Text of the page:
In the center, the Grand Socco is a very typical place where you can take a look at the reef farmers, for example. It is said that the foundations of a Roman forum lie under the Grand Socco.
The medina is perfect for a shopping spree, because if you stroll through the narrow streets, which are laid out like a maze, there is a different shop to be found on every corner.
Just next to the Grand Socco is the Petit Socco, which doesn’t have as good a reputation as its big neighbor. At the time when Tangier was an international zone, this was the trading center for smugglers, drug traffickers and girl traffickers. Architecture fans will hardly be able to get enough of the city’s sultan’s palace, which is kept in the Moorish style, and the pretty gate of the Grand Mosque is a feast for the eyes of tourists who like to see beautiful buildings.
If you are interested in the arts of the Moroccan people, you should definitely pay a visit to the museum for these arts. There are weapons that are richly decorated with marquetry, old Koran manuscripts, archaeological finds and many other cultural assets.
As a tourist interested in culture and history, you can easily spend a day in this large museum. After all, it takes time to examine all the interesting and sometimes beautiful show pieces.
Tarfaya is very close to the Atlantic Ocean, in southern Morocco on the border with Western Sahara. Around 4,500 residents live in the small town.
In the earlier colonial period, Tarfaya was known as Villa Bens. At the time, Villa Bens belonged to the Spanish protectorate of southern Morocco and temporarily served as an administrative seat. Tarfaya was of national importance in November 1975 when around 350,000 participants of the so-called “Green March” lived in a tent camp that had been temporarily built.
A monument right on the beach commemorates the pilot and writer Antoine de Saint-Exupery. This man was stationed here in the 20s of the 20th century. Another attraction is the impressively high sand dunes of the Atlantic coast. A ferry service was launched in 2007 by the Naviera Armas shipping company and ran to the Canary Islands of Fuerteventura and Tarfaya. However, the ferry was shipwrecked in April 2008 and the connection has not been operated since.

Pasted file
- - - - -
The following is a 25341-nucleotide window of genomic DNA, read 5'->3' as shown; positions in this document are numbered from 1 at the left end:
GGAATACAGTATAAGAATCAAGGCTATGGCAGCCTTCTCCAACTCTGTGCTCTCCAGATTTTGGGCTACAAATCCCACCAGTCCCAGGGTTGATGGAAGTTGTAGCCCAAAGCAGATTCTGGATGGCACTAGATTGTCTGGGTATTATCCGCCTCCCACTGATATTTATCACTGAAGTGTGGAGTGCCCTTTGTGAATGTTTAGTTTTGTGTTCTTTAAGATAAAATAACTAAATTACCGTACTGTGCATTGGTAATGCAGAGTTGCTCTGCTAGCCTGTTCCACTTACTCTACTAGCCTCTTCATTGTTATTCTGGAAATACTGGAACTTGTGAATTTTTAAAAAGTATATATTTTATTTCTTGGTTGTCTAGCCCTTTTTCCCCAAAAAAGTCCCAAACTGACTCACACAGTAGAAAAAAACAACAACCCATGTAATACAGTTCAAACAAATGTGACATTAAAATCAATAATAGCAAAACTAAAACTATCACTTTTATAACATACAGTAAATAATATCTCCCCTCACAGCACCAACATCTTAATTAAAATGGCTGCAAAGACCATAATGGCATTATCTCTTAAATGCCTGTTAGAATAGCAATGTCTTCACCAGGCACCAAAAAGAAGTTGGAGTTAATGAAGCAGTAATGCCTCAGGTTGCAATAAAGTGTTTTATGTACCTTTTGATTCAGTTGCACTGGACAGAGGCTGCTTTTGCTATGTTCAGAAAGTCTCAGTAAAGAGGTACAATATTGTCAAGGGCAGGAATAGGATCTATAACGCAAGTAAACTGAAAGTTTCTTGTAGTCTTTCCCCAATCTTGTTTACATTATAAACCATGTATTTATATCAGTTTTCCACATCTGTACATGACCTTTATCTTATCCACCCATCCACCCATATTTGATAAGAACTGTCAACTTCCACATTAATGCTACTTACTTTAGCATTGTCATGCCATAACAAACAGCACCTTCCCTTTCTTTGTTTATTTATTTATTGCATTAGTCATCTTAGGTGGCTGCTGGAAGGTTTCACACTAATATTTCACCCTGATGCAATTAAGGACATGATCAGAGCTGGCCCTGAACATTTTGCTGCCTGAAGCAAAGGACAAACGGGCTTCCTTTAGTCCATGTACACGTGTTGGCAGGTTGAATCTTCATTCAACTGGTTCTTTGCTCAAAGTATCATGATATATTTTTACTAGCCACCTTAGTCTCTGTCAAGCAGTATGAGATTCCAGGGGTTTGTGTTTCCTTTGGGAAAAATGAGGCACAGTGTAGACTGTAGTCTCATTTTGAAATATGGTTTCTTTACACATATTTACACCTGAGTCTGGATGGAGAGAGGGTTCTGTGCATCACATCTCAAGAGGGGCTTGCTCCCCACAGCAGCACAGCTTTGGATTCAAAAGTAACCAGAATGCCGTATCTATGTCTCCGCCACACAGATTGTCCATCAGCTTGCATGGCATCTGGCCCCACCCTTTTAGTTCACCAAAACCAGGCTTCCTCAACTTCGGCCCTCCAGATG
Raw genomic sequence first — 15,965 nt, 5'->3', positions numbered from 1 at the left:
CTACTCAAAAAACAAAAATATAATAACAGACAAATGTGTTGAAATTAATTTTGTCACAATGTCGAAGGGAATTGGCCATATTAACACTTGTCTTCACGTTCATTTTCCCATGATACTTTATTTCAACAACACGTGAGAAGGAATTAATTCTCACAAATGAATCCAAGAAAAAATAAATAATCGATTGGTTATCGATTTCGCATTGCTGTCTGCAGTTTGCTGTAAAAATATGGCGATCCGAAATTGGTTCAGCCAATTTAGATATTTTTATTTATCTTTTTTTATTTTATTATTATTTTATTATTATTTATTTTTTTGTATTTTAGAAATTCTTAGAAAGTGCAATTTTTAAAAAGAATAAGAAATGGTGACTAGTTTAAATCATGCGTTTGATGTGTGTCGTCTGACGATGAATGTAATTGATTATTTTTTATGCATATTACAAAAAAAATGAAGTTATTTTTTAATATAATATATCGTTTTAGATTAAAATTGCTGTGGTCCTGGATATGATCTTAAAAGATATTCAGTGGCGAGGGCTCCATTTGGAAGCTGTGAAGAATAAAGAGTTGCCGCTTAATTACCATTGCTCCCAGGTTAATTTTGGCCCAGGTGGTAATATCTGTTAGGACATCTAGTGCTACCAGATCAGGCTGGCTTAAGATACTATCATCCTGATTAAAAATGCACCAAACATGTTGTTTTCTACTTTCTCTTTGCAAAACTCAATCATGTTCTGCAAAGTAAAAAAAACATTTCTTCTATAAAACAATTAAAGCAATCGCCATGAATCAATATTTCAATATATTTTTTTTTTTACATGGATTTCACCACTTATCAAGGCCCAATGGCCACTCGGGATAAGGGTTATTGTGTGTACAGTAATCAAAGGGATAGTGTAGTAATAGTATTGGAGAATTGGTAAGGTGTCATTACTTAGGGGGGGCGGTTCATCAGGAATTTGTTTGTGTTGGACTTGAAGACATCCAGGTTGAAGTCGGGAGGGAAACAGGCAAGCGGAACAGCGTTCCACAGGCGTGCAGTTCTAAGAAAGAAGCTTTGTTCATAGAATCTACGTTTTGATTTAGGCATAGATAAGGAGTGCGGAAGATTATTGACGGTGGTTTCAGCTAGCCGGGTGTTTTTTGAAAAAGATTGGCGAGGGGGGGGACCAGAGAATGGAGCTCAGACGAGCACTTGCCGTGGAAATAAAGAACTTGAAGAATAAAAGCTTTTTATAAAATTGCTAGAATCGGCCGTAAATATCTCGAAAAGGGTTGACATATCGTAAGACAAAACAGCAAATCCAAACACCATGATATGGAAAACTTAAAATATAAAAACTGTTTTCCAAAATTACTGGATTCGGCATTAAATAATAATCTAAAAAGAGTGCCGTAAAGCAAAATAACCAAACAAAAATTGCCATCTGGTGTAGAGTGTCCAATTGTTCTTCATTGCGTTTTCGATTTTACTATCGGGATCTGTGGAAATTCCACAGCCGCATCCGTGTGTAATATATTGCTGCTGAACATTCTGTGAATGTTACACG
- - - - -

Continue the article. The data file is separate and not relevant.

Taroudant is the capital of the Moroccan province of the same name and has approximately 73,000 residents.
The history of the city
Taroudant was first mentioned in the 11th century AD. Around 1030 the city was the headquarters of a Chiite Berber prince. Gradually, Taroudant then became the center of the region. In 1306 the city was almost completely destroyed by a Berber dynasty, the Merinids. From 1520 to 1540 Taroudant became the capital of the Saadian. Taroudant’s heyday then came in the 17th century when the city became a caravan and trade center. In 1687 the city was partially destroyed by the Alawite sultan Moulay Ismail.
A rebel named El Hiba was appointed Moroccan counter-sultan in 1912, making him the leader of the Alawi dynasty. He received a lot of popular support and started the fight against the French from Taroudannt. However, he finally lost this war to the protectorate rulers in 1913. The city was occupied by France in 1917 and only vacated again in 1956. The period from 1912 to 1956 left its visible traces in Taroudant. Even today, French is used in addition to Arabic.